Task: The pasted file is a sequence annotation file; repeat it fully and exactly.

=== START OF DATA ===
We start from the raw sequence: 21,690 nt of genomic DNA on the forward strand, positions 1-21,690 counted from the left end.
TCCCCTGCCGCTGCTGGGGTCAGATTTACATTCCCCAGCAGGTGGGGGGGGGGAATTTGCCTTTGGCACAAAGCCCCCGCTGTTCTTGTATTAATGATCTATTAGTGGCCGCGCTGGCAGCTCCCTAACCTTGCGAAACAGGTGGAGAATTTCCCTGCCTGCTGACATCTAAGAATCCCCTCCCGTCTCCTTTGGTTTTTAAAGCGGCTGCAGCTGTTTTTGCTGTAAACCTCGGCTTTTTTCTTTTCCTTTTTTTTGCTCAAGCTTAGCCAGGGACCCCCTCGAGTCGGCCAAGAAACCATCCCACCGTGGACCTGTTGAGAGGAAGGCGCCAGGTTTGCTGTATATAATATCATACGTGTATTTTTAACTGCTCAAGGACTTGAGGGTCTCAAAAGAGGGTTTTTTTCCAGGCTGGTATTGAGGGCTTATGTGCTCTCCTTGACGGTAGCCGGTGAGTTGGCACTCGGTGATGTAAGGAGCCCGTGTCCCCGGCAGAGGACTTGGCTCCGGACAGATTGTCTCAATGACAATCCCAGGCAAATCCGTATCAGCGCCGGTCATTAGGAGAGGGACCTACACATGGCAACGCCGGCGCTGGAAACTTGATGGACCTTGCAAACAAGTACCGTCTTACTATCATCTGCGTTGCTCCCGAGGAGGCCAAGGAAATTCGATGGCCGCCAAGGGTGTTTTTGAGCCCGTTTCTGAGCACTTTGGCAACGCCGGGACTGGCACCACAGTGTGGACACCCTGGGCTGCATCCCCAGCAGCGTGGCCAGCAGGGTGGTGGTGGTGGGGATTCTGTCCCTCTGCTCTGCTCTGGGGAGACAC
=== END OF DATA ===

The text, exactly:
We start from the raw sequence: 21,690 nt of genomic DNA on the forward strand, positions 1-21,690 counted from the left end.
TCCCCTGCCGCTGCTGGGGTCAGATTTACATTCCCCAGCAGGTGGGGGGGGGGAATTTGCCTTTGGCACAAAGCCCCCGCTGTTCTTGTATTAATGATCTATTAGTGGCCGCGCTGGCAGCTCCCTAACCTTGCGAAACAGGTGGAGAATTTCCCTGCCTGCTGACATCTAAGAATCCCCTCCCGTCTCCTTTGGTTTTTAAAGCGGCTGCAGCTGTTTTTGCTGTAAACCTCGGCTTTTTTCTTTTCCTTTTTTTTGCTCAAGCTTAGCCAGGGACCCCCTCGAGTCGGCCAAGAAACCATCCCACCGTGGACCTGTTGAGAGGAAGGCGCCAGGTTTGCTGTATATAATATCATACGTGTATTTTTAACTGCTCAAGGACTTGAGGGTCTCAAAAGAGGGTTTTTTTCCAGGCTGGTATTGAGGGCTTATGTGCTCTCCTTGACGGTAGCCGGTGAGTTGGCACTCGGTGATGTAAGGAGCCCGTGTCCCCGGCAGAGGACTTGGCTCCGGACAGATTGTCTCAATGACAATCCCAGGCAAATCCGTATCAGCGCCGGTCATTAGGAGAGGGACCTACACATGGCAACGCCGGCGCTGGAAACTTGATGGACCTTGCAAACAAGTACCGTCTTACTATCATCTGCGTTGCTCCCGAGGAGGCCAAGGAAATTCGATGGCCGCCAAGGGTGTTTTTGAGCCCGTTTCTGAGCACTTTGGCAACGCCGGGACTGGCACCACAGTGTGGACACCCTGGGCTGCATCCCCAGCAGCGTGGCCAGCAGGGTGGTGGTGGTGGGGATTCTGTCCCTCTGCTCTGCTCTGGGGAGACAC